A Mom and a Marketing Executive: The Perspectives that Led Me to DreamBox
"No employment can be managed without arithmetic, no mechanical invention without geometry." -Ben Franklin
That’s good advice. While Ben Franklin may be best known as one of our founding fathers, he was a true renaissance man—someone who enjoyed great success in a variety of fields: author, printer, inventor, politician, scientist, and even as a soldier during the French and Indian War.
Who knew math would give Ben such a distinct advantage across so many diverse pursuits? Well, he did, obviously. And math is something I’ve grown to appreciate, despite the late nights I spent way back in high school studying for a final.
These days, I’m a marketing executive and in this role one of my most important responsibilities is to analyze how well our marketing is working and constantly look for ways to improve it. Understanding financial numbers and knowing how to interpret the data are critical, so math is a big part of that analysis. After all, gut instinct will only get you so far.
I’m also a mom. I want my child to embrace today’s tech-fueled, data-driven environment, not be intimidated by it. And in that, I’m like every other parent: we want our kids to achieve their goals, seize opportunities, enjoy prosperity, and truly be happy in what they do.
According to Ben Franklin, math is a big part of that, too.
That’s why coming to DreamBox at the beginning of this year has been such a fantastic experience. Not only do I get to use my marketing chops to promote a great digital math solution that really works, I also get to be part of something bigger and more personal at the same time: ensuring kids everywhere—including mine—learn the core math skills they need as they grow toward adulthood.
How cool is that?
I first encountered DreamBox when my son started using it at school and immediately loved the gaming aspect of it. As far as my son was concerned, he was having fun. But I could see the underlying learning going on and since we try not to overdo screen time in our house, DreamBox was a double win.
Then, when I started learning more about the company behind DreamBox, I couldn’t help but admire what CEO Jessie Woolley-Wilson and the entire DreamBox team were working toward: eliminating the math skills gap, and leveraging adaptable technology to give children the opportunity to build math proficiency, no matter who they are or where they start. With a mission like that, how could I not join the company?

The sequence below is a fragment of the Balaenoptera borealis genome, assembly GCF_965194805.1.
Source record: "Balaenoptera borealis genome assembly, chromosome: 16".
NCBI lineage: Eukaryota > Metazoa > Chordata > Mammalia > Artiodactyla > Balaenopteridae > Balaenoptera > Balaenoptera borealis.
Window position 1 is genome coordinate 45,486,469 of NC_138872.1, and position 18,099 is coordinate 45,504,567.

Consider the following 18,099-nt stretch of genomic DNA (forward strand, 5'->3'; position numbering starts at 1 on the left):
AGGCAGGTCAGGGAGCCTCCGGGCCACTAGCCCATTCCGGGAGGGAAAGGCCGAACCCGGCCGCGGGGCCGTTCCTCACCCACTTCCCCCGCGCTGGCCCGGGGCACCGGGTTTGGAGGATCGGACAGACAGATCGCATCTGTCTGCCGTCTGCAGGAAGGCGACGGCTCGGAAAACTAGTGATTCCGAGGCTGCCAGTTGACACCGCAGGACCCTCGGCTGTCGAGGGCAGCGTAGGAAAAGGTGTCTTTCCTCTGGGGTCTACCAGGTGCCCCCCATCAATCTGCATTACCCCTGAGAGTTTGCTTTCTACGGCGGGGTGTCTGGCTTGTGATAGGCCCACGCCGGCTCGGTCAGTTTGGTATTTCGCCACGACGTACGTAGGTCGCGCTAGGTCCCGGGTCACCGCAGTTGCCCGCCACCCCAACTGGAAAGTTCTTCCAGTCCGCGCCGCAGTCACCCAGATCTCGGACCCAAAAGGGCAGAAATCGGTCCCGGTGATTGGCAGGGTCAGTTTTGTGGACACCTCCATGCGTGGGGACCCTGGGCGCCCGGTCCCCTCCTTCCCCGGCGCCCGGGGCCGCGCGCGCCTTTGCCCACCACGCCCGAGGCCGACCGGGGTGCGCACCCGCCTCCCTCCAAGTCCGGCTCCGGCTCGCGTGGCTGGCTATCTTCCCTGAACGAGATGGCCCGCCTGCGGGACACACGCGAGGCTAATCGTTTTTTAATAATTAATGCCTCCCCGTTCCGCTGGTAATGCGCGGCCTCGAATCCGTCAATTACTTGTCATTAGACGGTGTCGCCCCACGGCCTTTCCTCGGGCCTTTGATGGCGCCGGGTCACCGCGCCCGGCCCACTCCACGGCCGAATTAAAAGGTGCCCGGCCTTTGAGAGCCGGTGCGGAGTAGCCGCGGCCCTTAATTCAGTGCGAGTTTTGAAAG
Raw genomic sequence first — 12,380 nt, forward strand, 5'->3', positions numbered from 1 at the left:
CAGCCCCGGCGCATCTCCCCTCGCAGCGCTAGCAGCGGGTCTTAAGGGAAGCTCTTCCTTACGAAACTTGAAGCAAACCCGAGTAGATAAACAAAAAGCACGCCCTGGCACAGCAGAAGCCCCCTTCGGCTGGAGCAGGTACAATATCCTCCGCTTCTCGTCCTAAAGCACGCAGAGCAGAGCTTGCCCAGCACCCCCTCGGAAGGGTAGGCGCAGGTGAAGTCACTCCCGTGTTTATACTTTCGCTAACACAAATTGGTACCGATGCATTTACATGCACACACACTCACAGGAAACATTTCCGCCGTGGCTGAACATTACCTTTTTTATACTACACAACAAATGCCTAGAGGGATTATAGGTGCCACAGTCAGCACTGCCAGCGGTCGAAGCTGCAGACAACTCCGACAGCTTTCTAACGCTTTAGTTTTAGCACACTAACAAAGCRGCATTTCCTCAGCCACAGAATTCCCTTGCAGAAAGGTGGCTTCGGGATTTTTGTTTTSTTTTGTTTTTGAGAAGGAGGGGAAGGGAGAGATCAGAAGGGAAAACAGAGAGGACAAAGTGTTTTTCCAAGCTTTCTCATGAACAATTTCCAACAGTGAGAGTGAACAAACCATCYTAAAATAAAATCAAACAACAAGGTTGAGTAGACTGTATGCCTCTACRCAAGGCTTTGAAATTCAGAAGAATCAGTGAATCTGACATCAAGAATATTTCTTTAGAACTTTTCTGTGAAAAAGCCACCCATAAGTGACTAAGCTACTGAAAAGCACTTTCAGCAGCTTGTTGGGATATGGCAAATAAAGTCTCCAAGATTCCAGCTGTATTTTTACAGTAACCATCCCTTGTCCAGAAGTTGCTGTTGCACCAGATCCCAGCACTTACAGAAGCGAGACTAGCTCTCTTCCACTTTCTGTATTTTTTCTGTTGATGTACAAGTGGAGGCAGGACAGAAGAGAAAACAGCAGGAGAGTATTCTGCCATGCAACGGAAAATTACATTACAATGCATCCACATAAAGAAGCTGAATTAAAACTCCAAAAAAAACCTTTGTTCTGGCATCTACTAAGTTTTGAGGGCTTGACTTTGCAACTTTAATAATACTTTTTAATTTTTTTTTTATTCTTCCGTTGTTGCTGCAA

Meaningful work has always been important to me. I’ve always wanted what I do to make a difference—not just for my employer, but for the community and the future. I learned this from my parents, especially my dad, who was an educator and coach and truly believed he was building a better future, one kid at a time.
I originally chose healthcare to work on something that matters, specifically personalizing care to each patient. DreamBox isn’t another healthcare role, but it offers a similar level of personalization, only this time in education. That means I bring more than a marketer’s perspective. After all, I represent a key group of stakeholders: parents. I can’t tell you how many times I’ve sat in a DreamBox leadership team meeting and when asked about my point of view, I started my answer with, “Well, as a mom…” That by itself was rewarding, but then when my “mom” perspective was taken so seriously by everyone in the room -well, that’s personal and special.
I don’t want my son to have any limits on his ambitions. No parent does. That’s why serving as a parent advocate inside DreamBox is so important in helping the company deliver on its promise to help every child learn math, no matter how they learn or what skill level they have attained.
Here’s another way to interpret that Ben Franklin quote: math is the great equalizer. When kids know how to do math, an entire world of possibilities opens to them. My job is to ensure that world is open to as many kids as possible.
And isn’t that a great reason to go to work every day?
How about you? What is the importance of math in today’s society, and what will be its greatest impact on your child?